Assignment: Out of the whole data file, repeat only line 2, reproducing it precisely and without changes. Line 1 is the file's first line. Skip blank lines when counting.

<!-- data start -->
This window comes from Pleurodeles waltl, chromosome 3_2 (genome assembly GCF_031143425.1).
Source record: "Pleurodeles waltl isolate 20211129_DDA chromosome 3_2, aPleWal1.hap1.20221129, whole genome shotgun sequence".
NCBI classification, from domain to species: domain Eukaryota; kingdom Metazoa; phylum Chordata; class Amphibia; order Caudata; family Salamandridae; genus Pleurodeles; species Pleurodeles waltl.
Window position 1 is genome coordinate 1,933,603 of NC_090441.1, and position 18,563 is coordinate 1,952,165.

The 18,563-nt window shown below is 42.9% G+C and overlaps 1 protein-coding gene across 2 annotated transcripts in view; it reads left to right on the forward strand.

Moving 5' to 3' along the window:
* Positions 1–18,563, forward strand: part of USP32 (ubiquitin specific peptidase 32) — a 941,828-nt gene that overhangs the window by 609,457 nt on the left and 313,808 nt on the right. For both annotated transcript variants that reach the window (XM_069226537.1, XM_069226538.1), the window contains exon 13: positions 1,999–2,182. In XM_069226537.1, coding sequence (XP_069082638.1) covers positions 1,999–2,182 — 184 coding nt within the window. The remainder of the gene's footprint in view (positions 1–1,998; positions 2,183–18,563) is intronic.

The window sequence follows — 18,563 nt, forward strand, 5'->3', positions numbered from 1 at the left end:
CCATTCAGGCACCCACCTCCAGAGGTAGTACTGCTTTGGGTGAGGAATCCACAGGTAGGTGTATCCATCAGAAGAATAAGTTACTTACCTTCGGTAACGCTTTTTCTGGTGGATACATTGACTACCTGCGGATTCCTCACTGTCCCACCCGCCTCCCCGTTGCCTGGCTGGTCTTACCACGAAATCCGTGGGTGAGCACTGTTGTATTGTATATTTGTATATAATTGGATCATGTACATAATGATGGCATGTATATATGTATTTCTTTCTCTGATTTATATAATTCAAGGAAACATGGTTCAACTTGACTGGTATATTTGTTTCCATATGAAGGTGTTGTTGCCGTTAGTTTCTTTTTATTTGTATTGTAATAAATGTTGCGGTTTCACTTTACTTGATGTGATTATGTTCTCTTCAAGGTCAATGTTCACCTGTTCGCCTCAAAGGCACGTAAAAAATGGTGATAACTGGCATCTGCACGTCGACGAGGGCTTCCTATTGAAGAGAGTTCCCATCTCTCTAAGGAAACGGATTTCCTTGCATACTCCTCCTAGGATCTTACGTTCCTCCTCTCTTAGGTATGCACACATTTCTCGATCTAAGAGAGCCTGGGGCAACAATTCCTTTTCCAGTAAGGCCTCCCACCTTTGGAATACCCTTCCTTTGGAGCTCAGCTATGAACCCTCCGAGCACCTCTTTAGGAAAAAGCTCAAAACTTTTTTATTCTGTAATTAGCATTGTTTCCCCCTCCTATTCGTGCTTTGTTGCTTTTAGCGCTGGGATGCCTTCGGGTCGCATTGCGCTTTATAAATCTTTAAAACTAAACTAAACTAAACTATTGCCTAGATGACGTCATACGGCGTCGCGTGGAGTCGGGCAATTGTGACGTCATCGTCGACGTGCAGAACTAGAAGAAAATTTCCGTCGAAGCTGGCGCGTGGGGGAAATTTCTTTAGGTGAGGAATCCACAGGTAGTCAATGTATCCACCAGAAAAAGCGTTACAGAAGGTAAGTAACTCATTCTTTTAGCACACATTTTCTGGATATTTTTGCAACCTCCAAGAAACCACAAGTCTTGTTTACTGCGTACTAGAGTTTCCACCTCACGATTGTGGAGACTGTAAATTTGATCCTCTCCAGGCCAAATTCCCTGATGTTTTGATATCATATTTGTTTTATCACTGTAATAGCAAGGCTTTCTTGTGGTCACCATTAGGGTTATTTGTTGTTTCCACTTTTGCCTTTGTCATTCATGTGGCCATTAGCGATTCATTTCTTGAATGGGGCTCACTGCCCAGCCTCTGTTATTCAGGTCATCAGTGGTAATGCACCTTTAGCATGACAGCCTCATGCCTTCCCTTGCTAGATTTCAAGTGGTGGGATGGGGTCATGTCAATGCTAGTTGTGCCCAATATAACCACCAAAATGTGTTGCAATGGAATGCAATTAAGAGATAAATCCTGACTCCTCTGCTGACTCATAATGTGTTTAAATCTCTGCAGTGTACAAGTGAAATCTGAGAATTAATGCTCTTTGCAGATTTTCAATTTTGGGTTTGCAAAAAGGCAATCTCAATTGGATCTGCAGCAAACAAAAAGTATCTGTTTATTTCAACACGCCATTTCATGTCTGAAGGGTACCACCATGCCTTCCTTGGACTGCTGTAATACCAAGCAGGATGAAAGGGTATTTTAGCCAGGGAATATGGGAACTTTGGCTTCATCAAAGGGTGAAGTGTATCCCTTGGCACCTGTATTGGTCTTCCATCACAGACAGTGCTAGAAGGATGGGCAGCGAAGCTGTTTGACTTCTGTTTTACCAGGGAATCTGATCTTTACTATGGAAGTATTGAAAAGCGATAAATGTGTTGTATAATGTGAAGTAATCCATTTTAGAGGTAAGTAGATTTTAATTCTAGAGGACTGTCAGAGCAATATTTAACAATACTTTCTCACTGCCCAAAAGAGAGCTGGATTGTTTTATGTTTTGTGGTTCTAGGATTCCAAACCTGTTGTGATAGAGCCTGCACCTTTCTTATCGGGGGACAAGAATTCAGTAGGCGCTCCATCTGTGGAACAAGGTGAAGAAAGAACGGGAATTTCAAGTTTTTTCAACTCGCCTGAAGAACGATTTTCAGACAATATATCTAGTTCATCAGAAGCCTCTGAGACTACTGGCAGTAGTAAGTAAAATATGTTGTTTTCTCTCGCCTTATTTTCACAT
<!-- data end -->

Source record: "Pleurodeles waltl isolate 20211129_DDA chromosome 3_2, aPleWal1.hap1.20221129, whole genome shotgun sequence".